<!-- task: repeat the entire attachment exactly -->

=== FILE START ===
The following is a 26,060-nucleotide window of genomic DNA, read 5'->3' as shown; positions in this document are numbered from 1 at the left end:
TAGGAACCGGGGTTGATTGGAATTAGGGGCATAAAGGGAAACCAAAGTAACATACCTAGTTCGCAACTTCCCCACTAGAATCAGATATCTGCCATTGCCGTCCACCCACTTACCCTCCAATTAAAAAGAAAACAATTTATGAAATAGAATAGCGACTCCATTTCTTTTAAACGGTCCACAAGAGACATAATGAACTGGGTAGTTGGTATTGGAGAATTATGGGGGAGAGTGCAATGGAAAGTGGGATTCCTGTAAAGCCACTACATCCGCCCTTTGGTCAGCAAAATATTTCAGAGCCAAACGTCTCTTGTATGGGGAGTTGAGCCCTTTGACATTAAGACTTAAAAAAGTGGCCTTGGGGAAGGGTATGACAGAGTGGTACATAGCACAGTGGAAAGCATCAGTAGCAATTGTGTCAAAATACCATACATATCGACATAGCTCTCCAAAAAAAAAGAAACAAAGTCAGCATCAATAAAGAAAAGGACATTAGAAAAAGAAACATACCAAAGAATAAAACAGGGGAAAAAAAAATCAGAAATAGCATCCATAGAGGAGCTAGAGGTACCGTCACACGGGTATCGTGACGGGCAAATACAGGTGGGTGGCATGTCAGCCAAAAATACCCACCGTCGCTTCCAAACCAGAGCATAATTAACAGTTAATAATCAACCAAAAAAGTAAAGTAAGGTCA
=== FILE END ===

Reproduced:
The following is a 26,060-nucleotide window of genomic DNA, read 5'->3' as shown; positions in this document are numbered from 1 at the left end:
TAGGAACCGGGGTTGATTGGAATTAGGGGCATAAAGGGAAACCAAAGTAACATACCTAGTTCGCAACTTCCCCACTAGAATCAGATATCTGCCATTGCCGTCCACCCACTTACCCTCCAATTAAAAAGAAAACAATTTATGAAATAGAATAGCGACTCCATTTCTTTTAAACGGTCCACAAGAGACATAATGAACTGGGTAGTTGGTATTGGAGAATTATGGGGGAGAGTGCAATGGAAAGTGGGATTCCTGTAAAGCCACTACATCCGCCCTTTGGTCAGCAAAATATTTCAGAGCCAAACGTCTCTTGTATGGGGAGTTGAGCCCTTTGACATTAAGACTTAAAAAAGTGGCCTTGGGGAAGGGTATGACAGAGTGGTACATAGCACAGTGGAAAGCATCAGTAGCAATTGTGTCAAAATACCATACATATCGACATAGCTCTCCAAAAAAAAAGAAACAAAGTCAGCATCAATAAAGAAAAGGACATTAGAAAAAGAAACATACCAAAGAATAAAACAGGGGAAAAAAAAATCAGAAATAGCATCCATAGAGGAGCTAGAGGTACCGTCACACGGGTATCGTGACGGGCAAATACAGGTGGGTGGCATGTCAGCCAAAAATACCCACCGTCGCTTCCAAACCAGAGCATAATTAACAGTTAATAATCAACCAAAAAAGTAAAGTAAGGTCA